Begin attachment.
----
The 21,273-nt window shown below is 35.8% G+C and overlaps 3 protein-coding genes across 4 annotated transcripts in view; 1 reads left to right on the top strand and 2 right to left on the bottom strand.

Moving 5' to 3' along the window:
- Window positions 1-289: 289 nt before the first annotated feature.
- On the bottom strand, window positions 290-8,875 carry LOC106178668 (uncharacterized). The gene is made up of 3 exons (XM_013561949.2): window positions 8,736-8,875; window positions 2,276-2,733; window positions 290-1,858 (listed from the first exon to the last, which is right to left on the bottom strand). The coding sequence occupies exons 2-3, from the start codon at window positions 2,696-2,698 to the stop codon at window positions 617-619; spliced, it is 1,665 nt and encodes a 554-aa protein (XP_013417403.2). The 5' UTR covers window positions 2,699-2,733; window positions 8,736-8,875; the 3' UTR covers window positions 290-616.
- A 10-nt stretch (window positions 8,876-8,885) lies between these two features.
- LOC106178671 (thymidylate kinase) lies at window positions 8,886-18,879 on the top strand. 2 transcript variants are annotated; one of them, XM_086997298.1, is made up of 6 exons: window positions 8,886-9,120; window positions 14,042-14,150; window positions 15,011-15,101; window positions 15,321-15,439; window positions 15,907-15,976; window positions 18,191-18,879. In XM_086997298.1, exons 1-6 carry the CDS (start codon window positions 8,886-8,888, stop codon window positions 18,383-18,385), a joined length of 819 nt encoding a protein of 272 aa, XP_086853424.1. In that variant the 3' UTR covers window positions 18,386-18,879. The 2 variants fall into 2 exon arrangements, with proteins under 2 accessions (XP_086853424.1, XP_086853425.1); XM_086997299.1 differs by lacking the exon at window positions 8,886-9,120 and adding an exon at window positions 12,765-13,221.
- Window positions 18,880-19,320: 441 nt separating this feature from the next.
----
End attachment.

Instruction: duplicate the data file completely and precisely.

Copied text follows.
The 21,273-nt window shown below is 35.8% G+C and overlaps 3 protein-coding genes across 4 annotated transcripts in view; 1 reads left to right on the top strand and 2 right to left on the bottom strand.

Moving 5' to 3' along the window:
- Window positions 1-289: 289 nt before the first annotated feature.
- On the bottom strand, window positions 290-8,875 carry LOC106178668 (uncharacterized). The gene is made up of 3 exons (XM_013561949.2): window positions 8,736-8,875; window positions 2,276-2,733; window positions 290-1,858 (listed from the first exon to the last, which is right to left on the bottom strand). The coding sequence occupies exons 2-3, from the start codon at window positions 2,696-2,698 to the stop codon at window positions 617-619; spliced, it is 1,665 nt and encodes a 554-aa protein (XP_013417403.2). The 5' UTR covers window positions 2,699-2,733; window positions 8,736-8,875; the 3' UTR covers window positions 290-616.
- A 10-nt stretch (window positions 8,876-8,885) lies between these two features.
- LOC106178671 (thymidylate kinase) lies at window positions 8,886-18,879 on the top strand. 2 transcript variants are annotated; one of them, XM_086997298.1, is made up of 6 exons: window positions 8,886-9,120; window positions 14,042-14,150; window positions 15,011-15,101; window positions 15,321-15,439; window positions 15,907-15,976; window positions 18,191-18,879. In XM_086997298.1, exons 1-6 carry the CDS (start codon window positions 8,886-8,888, stop codon window positions 18,383-18,385), a joined length of 819 nt encoding a protein of 272 aa, XP_086853424.1. In that variant the 3' UTR covers window positions 18,386-18,879. The 2 variants fall into 2 exon arrangements, with proteins under 2 accessions (XP_086853424.1, XP_086853425.1); XM_086997299.1 differs by lacking the exon at window positions 8,886-9,120 and adding an exon at window positions 12,765-13,221.
- Window positions 18,880-19,320: 441 nt separating this feature from the next.